POLIN Meeting Point 2017
POLIN Meeting Point 2017, fot. Muzeum Historii Żydów Polskich

POLIN Meeting Point - Summer Education School 2017

Who can participate?

Are you a student or a graduate* from a higher education institution from Poland, Germany, Israel or Ukraine? Are you interested in history and multiculturalism? Would you like to become member of a multinational group of students and discuss the joint history of Central and Eastern Europe and its significance for the world today? Would you like to take part in interesting lectures and workshops run by experts and get inspired to start your own academic research? Would you like to meet interesting and open young people and create a final project together?

If your answers are positive, you should definitely apply for the POLIN Meeting Point – Summer Education School 2017! It is the third edition of a summer programme run by POLIN Museum of the History of Polish Jews that has become very popular among students from Poland, Germany and Israel over the past two years. This year, for the first time, we are inviting our eastern neighbours – academic youth from Ukraine – to participate in the programme. This way, we would like to stress the significance of the eastern perspective for the joint history of our region.

Participation in the summer school is free of charge. The cost of travel and accommodation, as well as partial cost of food will be covered by the organiser. All classes are conducted in English.

* To be accepted for the POLIN Meeting Point programme, you need to be a higher education school graduate with a degree or a course completion certificate not older than three years.

Apply until May 4th: polin-meeting-point-2017.konfeo.com


Information about the 3rd edition

This year 3rd edition of the POLIN Meeting Point – Summer Education School 2017 will take place on 13-27 August. The classes will be held in three cities: Warsaw, Łódź
and Zduńska Wola.

In this year edition, we would like you to focus on the topic of Local multiculturalism. The example of Zduńska Wola – a town in the Łódź Province, before World War II a rapidly growing Polish-Jewish-German centre – will serve as a point of departure for the discussion.

In the first week of the course – during lectures, discussions and workshops, and within the space of the POLIN Museum's core exhibition– we will discover tools used to study multiculturalism from the historical perspective. We will have a look at local studies as a research topic and will confront the myth of pre-war multicultural Poland.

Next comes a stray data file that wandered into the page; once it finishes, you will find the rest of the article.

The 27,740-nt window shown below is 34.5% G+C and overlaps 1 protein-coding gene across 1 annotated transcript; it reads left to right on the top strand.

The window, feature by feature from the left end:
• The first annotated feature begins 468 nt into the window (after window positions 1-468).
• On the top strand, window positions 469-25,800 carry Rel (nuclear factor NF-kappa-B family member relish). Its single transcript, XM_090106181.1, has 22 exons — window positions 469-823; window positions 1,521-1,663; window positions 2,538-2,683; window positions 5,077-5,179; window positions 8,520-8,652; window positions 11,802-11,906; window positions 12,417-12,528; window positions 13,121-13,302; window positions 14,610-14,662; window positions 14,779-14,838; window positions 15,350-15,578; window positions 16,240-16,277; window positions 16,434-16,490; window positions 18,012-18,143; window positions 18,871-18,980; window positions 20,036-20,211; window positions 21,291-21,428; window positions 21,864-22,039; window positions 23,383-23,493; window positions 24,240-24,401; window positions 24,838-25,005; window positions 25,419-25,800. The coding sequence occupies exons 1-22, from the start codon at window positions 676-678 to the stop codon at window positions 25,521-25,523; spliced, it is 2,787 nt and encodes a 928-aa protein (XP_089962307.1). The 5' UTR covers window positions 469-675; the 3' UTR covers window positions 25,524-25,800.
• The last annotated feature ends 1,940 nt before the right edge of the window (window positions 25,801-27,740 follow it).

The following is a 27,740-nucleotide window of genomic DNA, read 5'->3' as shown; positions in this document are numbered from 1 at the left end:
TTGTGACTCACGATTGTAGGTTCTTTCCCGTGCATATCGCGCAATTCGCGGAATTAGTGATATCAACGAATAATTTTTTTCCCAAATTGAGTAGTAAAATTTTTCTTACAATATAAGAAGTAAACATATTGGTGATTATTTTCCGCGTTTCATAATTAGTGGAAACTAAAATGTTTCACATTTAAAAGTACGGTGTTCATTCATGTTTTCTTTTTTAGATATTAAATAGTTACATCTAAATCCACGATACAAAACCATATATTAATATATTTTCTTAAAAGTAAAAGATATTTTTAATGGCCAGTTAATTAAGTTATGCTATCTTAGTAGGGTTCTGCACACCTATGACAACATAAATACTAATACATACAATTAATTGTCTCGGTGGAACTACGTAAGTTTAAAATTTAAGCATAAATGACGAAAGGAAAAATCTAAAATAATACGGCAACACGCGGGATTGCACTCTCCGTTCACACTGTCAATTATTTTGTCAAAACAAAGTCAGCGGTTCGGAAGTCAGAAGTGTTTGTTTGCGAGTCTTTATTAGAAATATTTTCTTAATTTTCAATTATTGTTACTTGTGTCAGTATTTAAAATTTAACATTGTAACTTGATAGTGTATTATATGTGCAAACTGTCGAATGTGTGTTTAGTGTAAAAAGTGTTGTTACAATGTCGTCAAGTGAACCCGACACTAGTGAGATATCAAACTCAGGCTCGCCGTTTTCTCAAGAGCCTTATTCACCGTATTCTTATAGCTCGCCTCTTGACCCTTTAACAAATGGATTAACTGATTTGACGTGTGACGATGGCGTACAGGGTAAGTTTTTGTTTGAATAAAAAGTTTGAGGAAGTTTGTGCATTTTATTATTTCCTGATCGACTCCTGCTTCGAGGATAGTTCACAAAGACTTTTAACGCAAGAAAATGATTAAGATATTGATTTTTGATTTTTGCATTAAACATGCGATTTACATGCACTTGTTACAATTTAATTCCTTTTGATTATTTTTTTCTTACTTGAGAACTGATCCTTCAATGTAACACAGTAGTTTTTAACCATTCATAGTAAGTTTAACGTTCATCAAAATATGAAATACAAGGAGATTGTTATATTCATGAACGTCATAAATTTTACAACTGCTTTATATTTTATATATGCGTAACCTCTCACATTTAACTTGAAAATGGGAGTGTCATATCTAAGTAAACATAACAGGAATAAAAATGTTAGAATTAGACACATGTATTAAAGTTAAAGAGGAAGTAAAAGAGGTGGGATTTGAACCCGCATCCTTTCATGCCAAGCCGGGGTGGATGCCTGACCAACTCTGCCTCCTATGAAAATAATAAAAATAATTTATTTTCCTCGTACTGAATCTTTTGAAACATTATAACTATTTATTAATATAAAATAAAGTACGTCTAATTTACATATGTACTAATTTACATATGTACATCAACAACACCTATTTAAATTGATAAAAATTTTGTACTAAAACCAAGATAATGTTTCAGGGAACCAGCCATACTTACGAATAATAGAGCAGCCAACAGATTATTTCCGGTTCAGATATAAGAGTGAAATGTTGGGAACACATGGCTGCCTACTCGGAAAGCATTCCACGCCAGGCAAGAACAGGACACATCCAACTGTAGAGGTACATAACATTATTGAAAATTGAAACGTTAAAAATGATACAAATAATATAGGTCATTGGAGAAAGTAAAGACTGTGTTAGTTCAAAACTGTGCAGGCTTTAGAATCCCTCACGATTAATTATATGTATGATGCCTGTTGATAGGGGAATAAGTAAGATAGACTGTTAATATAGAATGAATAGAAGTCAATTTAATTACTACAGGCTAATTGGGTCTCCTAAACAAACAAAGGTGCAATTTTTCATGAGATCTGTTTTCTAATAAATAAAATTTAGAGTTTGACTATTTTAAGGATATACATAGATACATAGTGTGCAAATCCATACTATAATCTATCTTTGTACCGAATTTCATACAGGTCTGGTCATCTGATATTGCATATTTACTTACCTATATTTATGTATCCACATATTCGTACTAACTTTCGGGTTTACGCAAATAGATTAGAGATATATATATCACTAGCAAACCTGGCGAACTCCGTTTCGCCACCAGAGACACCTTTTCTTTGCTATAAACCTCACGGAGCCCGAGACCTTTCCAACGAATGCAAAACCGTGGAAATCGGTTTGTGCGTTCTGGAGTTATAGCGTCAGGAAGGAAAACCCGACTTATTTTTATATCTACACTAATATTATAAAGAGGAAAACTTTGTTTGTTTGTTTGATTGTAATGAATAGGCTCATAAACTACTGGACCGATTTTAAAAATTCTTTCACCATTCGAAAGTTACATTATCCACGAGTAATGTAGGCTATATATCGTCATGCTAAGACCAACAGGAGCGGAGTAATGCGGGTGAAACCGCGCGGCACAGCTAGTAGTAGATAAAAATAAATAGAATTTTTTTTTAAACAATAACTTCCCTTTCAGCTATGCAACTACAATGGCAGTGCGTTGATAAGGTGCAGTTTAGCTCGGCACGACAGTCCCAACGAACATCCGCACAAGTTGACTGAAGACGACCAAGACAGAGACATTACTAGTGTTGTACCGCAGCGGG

A trip to Łódź and Zduńska Wola to be organised in the second week of the course will help the participants discover the multicultural past of both places and the contemporary local residents' approach to diversity. Is the memory of multicultural past being cherished? Does this heritage play a role in building the local identity? You will be encouraged to seek answers to these and other questions.

See the preliminary programme >>

The summer school programme has been developed in consultation with the Programme Council experts:

  • Dr Yael Granot-Bein (University of Haifa);
  • Prof. Bianka Pietrow-Ennker (University of Konstanz);
  • Dr hab. Jolanta Żyndul (POLIN Museum).

and with our partners from Zduńska Wola and Łódź:

  • Tomasz Polkowki (Museum of the History of Zdunska Wola);
  • Dr Kamilia Klauzińska (Jagiellonian University);
  • Prof. Krystyna Radziszewska (University of Łódź);
  • Gabriela Górska (Museum of the History of Zdunska Wola);
  • Anna Karolczak (University of Łódź).

Our goals

The summer school will end in a joint project of teachers and students – a book summing up the 3rd edition of the programme. The publication will be distributed among all the people taking part in the POLIN Meeting Point 2017 as well as academic circles and promoters of intercultural dialogue, educators and the Museum's ambassadors.

The participants will:

  • consolidate and expand their knowledge of Central and Eastern Europe's pre-war and wartime history;
  • discover tools used to study memory and multiculturalism from the historical perspective;
  • focus on the history of everyday life and micro-histories and social history as well as tangible and cultural heritage;
  • increase their critical analysis skills in using references (including working with oral history resources);
  • develop interpersonal and intercultural skills.


The execution of the programme has been made possible thanks to the support from the Nissenbaum Family Foundation and the Foundation for Polish-German Cooperation.

The implementation of the project is possible due to the support of Nissenbaum Family Foundation and the Foundation for Polish-German Cooperation.